We could link as many services as we want. For example, we are using Kafka for production, and on our test stage we make Kafka service available for running tests.

Style checking:

styles:
  tags: 
    - docker
  stage: styles
  script:
    - docker run --rm
      --volumes-from build_data_$CI_PROJECT_ID_$CI_BUILD_REF ci-project-build-$CI_PROJECT_ID:$CI_BUILD_REF sh -c "mix credo --strict"

Release task; we run it only on pushes to master:

release:
  tags:
    - docker
  stage: release
  script:
    - docker run
      --volumes-from build_data_$CI_PROJECT_ID_$CI_BUILD_REF
      -e MIX_ENV=prod --rm -t ci-project-build-$CI_PROJECT_ID:$CI_BUILD_REF
      sh -c "mix deps.get && mix compile && mix release"
    - docker cp build_data_$CI_PROJECT_ID_$CI_BUILD_REF:/build/rel/$APP_NAME/releases/$APP_VERSION/$APP_NAME.tar.gz .
    - docker build -t $CONTAINER_RELEASE_IMAGE .
    - docker login -u gitlab-ci-token -p $CI_BUILD_TOKEN gitlab.example.org:4567
    - docker push $CONTAINER_RELEASE_IMAGE
  only:
    - master

We are using Conform to achieve runtime configuration of the release using environment variables. I use the approach described on this blog post.

Task to cleanup things:

cleanup_job:
  tags:
    - docker
  stage: cleanup
  script:
    - docker rm -v build_data_$CI_PROJECT_ID_$CI_BUILD_REF
    - docker rmi ci-project-build-$CI_PROJECT_ID:$CI_BUILD_REF
  when: always

It removes the container with volumes created for build artifacts, and removes the image used during the pipeline. This task is running every time, despite the results of any previous tasks.

Below are our Dockerfiles:

Dockerfile.build:

FROM msaraiva/elixir-gcc
RUN apk add postgresql-client erlang-xmerl erlang-tools --no-cache
WORKDIR /build
ADD . /build
CMD mix deps.get

This image is used to create a container for running tests and style checks.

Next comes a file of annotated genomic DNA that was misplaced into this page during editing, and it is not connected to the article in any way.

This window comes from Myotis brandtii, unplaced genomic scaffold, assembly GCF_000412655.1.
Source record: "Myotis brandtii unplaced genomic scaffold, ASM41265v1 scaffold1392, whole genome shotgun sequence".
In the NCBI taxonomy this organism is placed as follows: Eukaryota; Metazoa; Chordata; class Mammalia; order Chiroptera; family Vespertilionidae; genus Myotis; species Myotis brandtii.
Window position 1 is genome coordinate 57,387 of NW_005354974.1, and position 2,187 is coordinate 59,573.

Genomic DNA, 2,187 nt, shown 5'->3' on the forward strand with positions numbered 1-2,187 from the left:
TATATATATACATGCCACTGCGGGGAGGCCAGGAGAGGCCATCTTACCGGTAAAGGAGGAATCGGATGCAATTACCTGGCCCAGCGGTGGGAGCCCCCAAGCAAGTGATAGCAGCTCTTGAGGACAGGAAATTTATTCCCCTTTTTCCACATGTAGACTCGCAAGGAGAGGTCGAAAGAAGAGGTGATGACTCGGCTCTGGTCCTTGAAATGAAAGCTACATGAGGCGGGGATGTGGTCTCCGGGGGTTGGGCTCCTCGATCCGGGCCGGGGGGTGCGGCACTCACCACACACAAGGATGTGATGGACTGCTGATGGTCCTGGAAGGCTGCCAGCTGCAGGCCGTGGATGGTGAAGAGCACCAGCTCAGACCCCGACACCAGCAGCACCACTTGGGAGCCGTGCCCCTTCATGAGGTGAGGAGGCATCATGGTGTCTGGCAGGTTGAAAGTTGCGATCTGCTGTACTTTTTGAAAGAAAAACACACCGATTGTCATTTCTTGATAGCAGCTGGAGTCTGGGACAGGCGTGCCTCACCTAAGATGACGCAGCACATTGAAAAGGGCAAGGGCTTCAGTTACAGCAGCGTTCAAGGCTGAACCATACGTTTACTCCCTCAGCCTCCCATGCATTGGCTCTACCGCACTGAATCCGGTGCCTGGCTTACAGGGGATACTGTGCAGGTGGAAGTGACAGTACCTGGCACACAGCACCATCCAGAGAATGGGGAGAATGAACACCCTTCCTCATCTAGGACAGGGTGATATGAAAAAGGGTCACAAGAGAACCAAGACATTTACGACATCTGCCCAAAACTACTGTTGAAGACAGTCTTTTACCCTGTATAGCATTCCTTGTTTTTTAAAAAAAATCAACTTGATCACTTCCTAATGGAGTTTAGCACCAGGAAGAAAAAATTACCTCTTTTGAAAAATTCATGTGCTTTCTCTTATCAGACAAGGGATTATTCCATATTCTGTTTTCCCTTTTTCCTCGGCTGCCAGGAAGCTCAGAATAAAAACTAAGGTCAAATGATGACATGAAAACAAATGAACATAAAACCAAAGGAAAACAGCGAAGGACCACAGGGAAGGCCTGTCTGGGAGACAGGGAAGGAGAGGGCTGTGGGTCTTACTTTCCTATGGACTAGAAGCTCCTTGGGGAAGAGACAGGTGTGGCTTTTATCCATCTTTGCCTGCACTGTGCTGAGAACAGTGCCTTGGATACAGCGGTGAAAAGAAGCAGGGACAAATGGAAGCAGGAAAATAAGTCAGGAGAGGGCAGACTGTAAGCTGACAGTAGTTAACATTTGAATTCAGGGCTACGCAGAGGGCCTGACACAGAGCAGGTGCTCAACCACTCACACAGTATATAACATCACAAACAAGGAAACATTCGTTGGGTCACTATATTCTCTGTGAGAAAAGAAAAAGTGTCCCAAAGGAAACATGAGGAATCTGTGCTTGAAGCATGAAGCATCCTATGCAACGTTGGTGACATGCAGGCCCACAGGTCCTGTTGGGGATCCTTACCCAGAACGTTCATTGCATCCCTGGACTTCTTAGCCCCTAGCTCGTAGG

Dockerfile:

FROM alpine:edge
RUN apk — update add postgresql-client erlang erlang-sasl erlang-crypto erlang-syntax-tools && rm -rf /var/cache/apk/*
ENV APP_NAME project
ENV PORT 4000
RUN mkdir -p /app
COPY $APP_NAME.tar.gz /app/
WORKDIR /app
RUN tar -zxvf $APP_NAME.tar.gz
EXPOSE $PORT
CMD trap exit TERM; /app/bin/$APP_NAME foreground & wait

This Dockerfile is used to build an actual image with the Elixir release.

Existing problems

  • Now we don’t use the "Erlang hot upgrade" feature;
  • We don’t test if the release is correctly starting, now we are testing it manually and locally;
  • Every container uses its own "epmd" and intercommunication between the services, now made using REST apis, but I’m working on integration of Erlang-In-Docker approach to use native erlang messaging between services.

What’s next?

I have a plan to write and publish several articles about our release pipeline, to answer the following questions:

  • How do we compile and publish assets?
  • How do we run our database migrations, since mix tasks aren’t available from the release image?
  • What problems are we facing during the implementation of this pipeline, and what solutions have we found.

Thanks for reading!


This article was originally published by Alexander Malaev himself.